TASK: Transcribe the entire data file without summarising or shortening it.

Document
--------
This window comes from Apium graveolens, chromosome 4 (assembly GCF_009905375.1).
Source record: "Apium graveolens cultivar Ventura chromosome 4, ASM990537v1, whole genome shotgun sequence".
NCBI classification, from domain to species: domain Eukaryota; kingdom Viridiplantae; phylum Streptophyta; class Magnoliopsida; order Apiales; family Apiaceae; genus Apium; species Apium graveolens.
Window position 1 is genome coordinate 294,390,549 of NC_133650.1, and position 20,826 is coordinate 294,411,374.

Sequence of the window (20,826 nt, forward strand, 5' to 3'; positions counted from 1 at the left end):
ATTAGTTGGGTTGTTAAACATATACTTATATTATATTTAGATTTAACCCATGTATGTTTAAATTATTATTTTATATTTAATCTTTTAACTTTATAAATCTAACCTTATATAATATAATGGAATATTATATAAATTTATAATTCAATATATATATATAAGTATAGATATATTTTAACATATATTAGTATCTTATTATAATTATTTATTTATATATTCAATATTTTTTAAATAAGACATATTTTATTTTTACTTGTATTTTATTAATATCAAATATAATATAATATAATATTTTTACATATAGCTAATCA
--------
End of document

This window comes from Apium graveolens, chromosome 4 (assembly GCF_009905375.1).
Source record: "Apium graveolens cultivar Ventura chromosome 4, ASM990537v1, whole genome shotgun sequence".
NCBI classification, from domain to species: domain Eukaryota; kingdom Viridiplantae; phylum Streptophyta; class Magnoliopsida; order Apiales; family Apiaceae; genus Apium; species Apium graveolens.
Window position 1 is genome coordinate 294,390,549 of NC_133650.1, and position 20,826 is coordinate 294,411,374.

Sequence of the window (20,826 nt, forward strand, 5' to 3'; positions counted from 1 at the left end):
ATTAGTTGGGTTGTTAAACATATACTTATATTATATTTAGATTTAACCCATGTATGTTTAAATTATTATTTTATATTTAATCTTTTAACTTTATAAATCTAACCTTATATAATATAATGGAATATTATATAAATTTATAATTCAATATATATATATAAGTATAGATATATTTTAACATATATTAGTATCTTATTATAATTATTTATTTATATATTCAATATTTTTTAAATAAGACATATTTTATTTTTACTTGTATTTTATTAATATCAAATATAATATAATATAATATTTTTACATATAGCTAATCA